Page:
Any company doing business abroad is going to face corruption risk. Businesses have a responsibility to know where those risks are and to decide how to confront them.
One response is simply not to do business in high-risk countries. This risk-averse strategy has two drawbacks. For the company, it can mean forgoing worthwhile business opportunities. More globally, it can deprive struggling economies of much-needed foreign investment—or, worse, leave the market open to bad actors with no pretense of ethics.
A more assertive approach is to examine the specific nature of the bribery risk in a given country and take cost-effective measures to mitigate those dangers. Doing that, however, requires more than a single gauge of the perceived level of corruption. You need to know what causes the risk in order to determine both how those causes relate to your particular business model and what kind of safeguards you should deploy.
It was recently observed in the FCPA Blog that a number of companies are citing Transparency International’s Corruption Perceptions Index in their SEC filings, using the index’s ratings to give notice of the perceived or potential risk in the markets in which they operate and invest. While noting that the CPI has been subject to criticism, the post concluded that “until there’s something better . . . it’s a useful tool.”
First published in 1995, the CPI has indeed largely succeeded in its aim of raising awareness of global corruption. It has commanded the attention not only of the public at large, but also of national governments concerned with their countries’ reputation and of a business community under increasing pressure to demonstrate due care in responding to corruption risk.
But certain limitations are also evident. For one thing, the express aim of the CPI is to assess perceived corruption generally, rather than the particular bribery-related risks faced by businesses. Further, in providing a single score for each country, the CPI gives little indication of what can be done about the corruption there—how governments can improve the ethical climate, or how businesses can mitigate risk. It signals that something needs to be done and stokes the motivating fire of public opinion. But for companies making decisions about where and how to invest, the CPI yields general awareness rather than specific solutions.
TRACE has developed the Bribery Risk Matrix to supply more detailed information about country-specific business bribery risk. It breaks the risk down with separate scores for the various contributory elements — such as bureaucratic leverage, ineffective law enforcement, lack of governmental transparency, and limited public oversight capacity — while maintaining the summary value of a top-level score. As a way to assess the nature and degree of risk in world markets, we believe it to be a robust and nuanced alternative to the CPI. (You can read more about the TRACE Bribery Risk Matrix here.)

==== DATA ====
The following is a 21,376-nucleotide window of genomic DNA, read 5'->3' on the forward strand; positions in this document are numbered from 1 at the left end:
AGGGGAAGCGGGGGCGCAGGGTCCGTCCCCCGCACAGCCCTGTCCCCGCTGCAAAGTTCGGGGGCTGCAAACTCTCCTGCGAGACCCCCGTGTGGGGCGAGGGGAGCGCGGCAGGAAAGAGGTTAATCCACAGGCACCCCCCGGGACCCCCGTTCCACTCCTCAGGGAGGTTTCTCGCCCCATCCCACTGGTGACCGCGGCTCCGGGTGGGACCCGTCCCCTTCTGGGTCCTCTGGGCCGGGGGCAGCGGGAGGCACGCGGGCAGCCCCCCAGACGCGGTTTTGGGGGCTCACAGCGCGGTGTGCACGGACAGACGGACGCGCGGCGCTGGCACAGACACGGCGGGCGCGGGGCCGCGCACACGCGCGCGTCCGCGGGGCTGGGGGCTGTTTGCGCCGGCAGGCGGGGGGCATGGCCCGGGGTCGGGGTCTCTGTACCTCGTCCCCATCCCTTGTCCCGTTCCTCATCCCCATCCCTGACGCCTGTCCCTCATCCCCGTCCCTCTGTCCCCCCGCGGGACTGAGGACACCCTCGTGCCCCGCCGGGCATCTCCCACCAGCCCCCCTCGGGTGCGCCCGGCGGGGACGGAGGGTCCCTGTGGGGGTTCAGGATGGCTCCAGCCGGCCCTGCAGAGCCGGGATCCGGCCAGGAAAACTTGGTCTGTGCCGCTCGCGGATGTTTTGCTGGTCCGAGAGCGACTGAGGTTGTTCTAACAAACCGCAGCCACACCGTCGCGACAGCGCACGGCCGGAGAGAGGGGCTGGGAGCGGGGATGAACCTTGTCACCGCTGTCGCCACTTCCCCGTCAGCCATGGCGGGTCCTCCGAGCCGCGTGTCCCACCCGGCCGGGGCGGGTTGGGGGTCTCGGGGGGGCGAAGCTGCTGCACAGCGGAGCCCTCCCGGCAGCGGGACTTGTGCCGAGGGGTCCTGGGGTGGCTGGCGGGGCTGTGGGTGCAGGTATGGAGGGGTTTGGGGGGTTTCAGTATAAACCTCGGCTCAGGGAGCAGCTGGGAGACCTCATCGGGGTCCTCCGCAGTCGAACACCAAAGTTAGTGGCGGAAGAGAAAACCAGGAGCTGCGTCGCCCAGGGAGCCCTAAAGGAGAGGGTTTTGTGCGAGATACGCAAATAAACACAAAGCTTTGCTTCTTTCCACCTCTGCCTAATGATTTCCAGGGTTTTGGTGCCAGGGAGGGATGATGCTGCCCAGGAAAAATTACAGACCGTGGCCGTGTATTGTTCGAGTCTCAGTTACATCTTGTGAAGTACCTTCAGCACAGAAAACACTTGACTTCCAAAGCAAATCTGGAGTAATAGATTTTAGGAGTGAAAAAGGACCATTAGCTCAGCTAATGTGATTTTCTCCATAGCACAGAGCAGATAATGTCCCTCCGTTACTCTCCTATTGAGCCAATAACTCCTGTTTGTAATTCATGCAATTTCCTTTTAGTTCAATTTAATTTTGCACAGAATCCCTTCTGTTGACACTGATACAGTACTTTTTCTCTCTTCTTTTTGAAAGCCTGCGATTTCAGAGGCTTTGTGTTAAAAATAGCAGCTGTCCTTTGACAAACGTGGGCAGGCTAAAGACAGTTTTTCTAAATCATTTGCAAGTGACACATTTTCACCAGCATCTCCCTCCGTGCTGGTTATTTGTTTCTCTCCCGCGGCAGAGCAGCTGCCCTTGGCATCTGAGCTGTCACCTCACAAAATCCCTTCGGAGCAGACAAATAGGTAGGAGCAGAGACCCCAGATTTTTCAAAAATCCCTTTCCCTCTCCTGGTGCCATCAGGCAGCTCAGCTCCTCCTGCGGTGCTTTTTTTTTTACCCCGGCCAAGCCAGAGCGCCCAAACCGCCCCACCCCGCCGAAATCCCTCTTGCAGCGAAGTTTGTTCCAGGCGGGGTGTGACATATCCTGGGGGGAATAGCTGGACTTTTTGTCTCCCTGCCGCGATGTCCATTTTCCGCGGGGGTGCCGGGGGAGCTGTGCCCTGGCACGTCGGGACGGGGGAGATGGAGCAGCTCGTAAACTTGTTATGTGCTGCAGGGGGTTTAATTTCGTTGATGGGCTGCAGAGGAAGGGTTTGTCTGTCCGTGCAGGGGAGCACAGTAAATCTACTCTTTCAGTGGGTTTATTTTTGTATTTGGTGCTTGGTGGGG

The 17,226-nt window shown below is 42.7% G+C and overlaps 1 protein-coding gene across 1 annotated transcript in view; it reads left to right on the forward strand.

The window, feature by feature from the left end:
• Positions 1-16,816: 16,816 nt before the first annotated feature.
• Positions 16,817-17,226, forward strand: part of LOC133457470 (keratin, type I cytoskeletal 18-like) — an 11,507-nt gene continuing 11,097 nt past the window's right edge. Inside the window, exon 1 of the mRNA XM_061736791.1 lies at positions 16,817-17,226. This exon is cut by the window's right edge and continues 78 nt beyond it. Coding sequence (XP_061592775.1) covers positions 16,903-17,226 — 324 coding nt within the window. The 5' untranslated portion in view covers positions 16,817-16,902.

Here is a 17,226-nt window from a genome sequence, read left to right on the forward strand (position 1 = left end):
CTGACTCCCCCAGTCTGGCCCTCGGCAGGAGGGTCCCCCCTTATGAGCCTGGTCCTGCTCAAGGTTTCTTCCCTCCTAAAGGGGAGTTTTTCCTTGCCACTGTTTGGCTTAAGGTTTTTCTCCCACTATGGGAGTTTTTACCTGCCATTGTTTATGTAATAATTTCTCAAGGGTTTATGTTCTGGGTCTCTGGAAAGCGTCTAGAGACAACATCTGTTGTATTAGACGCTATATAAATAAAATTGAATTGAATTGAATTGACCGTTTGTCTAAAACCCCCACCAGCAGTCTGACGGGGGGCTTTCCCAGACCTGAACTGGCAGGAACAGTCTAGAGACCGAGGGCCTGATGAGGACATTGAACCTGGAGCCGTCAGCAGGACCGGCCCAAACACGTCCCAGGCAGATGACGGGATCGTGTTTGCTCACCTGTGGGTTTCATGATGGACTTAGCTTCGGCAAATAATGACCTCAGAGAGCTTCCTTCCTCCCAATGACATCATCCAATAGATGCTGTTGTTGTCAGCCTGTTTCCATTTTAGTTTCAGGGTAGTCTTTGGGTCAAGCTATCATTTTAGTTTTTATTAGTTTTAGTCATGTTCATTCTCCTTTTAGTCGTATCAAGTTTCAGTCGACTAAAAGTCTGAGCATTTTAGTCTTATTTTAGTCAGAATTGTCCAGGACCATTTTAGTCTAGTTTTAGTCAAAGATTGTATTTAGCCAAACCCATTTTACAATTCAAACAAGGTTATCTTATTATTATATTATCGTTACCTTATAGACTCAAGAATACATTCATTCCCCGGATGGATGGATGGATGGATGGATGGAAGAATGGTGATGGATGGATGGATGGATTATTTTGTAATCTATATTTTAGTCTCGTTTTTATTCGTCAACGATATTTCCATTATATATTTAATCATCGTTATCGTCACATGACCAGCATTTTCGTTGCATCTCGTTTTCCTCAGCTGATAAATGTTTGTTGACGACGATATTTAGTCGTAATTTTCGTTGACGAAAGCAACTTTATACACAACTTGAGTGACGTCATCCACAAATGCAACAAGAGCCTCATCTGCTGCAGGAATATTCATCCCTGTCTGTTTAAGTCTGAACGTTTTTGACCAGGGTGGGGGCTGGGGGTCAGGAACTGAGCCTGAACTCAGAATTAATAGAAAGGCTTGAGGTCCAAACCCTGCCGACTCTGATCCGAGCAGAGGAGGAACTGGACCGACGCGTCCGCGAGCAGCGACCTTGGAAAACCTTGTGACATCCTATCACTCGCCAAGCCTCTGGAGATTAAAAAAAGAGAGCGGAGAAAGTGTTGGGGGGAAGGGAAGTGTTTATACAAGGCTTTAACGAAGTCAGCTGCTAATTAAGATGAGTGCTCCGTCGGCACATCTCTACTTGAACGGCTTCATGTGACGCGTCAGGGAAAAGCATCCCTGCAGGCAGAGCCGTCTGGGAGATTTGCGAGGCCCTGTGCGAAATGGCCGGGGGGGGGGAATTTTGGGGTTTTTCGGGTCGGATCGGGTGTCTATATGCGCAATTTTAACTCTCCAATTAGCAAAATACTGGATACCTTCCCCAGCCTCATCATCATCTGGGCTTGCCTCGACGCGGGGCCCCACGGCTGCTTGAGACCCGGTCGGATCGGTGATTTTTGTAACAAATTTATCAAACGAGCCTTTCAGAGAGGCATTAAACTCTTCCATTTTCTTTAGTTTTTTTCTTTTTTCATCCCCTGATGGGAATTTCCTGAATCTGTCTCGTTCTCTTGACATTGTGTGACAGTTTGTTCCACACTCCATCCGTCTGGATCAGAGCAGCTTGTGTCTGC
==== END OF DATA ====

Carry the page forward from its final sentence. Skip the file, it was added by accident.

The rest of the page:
One might ask, though, whether it really matters: given the inherent uncertainties in measuring bribery risk and perceived corruption, are the results all that different? An initial comparison of the two score-sets might appear to support that conclusion:
Each point in the above chart represents a different country appearing in both the CPI and the Bribery Risk Matrix, while the blue line shows a best-fit curve showing their correlation (using local polynomial regression). (The CPI scores have been inverted so that low numbers are “good” and high numbers are “bad” for both indexes.) Although the comparison shows some outliers, the two seem by and large to be closely matched.
Looked at another way, however, we find potentially significant divergences. The following charts show the Matrix scores and the (inverted) CPI scores plotted against each country’s per capita GDP:
The overall trend is clear: wealthy countries (those closer to the right on each chart) tend to receive better ratings than poor countries. But there is a difference in the two curves as they move leftward, with the CPI scores visibly trending higher than the corresponding Matrix scores. The difference may not be huge, but it underscores a criticism noted in the earlier-mentioned FCPA Blog post: that the CPI “unfairly creates an expectation of corruption in certain countries.”
If this really does reflect a systemic tendency in the CPI to overstate the corruption risk for poor countries, it could affect not only international development agendas, but also the strategic decisions of individual businesses. In the aggregate, by using a tool designed to measure overall perception of corruption rather than the risk of business bribery, companies may lose out on opportunities in developing markets due to an inflated perception of risk.
This is, of course, a rough and preliminary analysis. But it does highlight one major point: there are other ways to gauge business-related corruption risk than relying solely on the CPI.
Robert Clark, pictured above, is the Manager of Legal Research at TRACE International, where he oversees a team of lawyers responsible for the production of analytical content. He is the co-editor of What You Should Know About Anti-Bribery Compliance.
In an effort to further refine and improve its assessment of transnational bribery risk, in 2018 TRACE will be providing grants for independent academic research into the Bribery Risk Matrix methodology.